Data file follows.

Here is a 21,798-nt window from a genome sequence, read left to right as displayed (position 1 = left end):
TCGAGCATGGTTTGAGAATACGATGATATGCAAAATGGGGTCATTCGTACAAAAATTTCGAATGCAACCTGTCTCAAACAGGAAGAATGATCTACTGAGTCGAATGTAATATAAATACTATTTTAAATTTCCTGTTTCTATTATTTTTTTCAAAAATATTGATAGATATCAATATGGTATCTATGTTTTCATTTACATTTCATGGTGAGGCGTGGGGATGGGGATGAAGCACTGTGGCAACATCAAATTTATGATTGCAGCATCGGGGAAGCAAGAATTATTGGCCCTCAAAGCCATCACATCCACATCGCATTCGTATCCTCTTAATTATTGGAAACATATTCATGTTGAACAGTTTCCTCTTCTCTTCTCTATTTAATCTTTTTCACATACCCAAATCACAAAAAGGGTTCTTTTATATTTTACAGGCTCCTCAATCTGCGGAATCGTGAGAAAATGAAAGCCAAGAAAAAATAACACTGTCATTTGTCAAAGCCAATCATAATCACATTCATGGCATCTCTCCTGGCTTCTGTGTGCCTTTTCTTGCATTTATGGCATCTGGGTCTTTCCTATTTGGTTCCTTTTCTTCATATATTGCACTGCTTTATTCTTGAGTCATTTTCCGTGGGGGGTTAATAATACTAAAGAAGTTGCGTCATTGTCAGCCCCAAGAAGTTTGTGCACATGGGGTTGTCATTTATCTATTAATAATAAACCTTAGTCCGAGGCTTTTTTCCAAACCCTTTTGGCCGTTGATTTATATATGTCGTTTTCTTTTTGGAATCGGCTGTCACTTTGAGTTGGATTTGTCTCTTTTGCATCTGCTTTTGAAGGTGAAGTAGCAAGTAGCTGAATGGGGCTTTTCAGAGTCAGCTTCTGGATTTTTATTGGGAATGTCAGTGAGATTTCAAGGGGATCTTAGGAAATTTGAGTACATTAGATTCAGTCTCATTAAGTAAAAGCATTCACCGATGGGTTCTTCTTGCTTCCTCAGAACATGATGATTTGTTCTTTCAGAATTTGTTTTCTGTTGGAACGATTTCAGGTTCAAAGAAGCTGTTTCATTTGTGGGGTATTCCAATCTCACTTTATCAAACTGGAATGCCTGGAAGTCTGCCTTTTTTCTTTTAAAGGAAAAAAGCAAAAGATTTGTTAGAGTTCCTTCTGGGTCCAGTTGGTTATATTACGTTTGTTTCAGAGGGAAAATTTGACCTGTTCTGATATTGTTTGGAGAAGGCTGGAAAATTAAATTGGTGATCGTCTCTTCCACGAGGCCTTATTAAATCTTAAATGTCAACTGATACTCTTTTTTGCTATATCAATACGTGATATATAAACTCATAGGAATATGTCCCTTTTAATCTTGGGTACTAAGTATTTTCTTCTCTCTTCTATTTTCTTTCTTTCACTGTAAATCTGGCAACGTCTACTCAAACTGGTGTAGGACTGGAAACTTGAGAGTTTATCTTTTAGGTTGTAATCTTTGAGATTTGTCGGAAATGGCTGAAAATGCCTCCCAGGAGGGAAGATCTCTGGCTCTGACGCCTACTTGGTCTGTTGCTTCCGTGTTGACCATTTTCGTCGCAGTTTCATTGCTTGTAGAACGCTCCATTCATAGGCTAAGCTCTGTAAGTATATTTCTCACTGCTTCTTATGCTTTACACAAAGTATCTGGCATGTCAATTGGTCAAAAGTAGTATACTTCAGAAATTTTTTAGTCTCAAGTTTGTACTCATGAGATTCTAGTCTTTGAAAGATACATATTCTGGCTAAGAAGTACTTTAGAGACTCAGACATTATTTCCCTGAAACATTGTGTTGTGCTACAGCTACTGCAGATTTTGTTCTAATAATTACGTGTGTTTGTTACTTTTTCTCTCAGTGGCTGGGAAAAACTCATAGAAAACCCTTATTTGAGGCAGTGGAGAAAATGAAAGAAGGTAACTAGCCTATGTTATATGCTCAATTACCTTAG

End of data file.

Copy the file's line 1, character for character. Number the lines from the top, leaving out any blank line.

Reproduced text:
Here is a 21,798-nt window from a genome sequence, read left to right as displayed (position 1 = left end):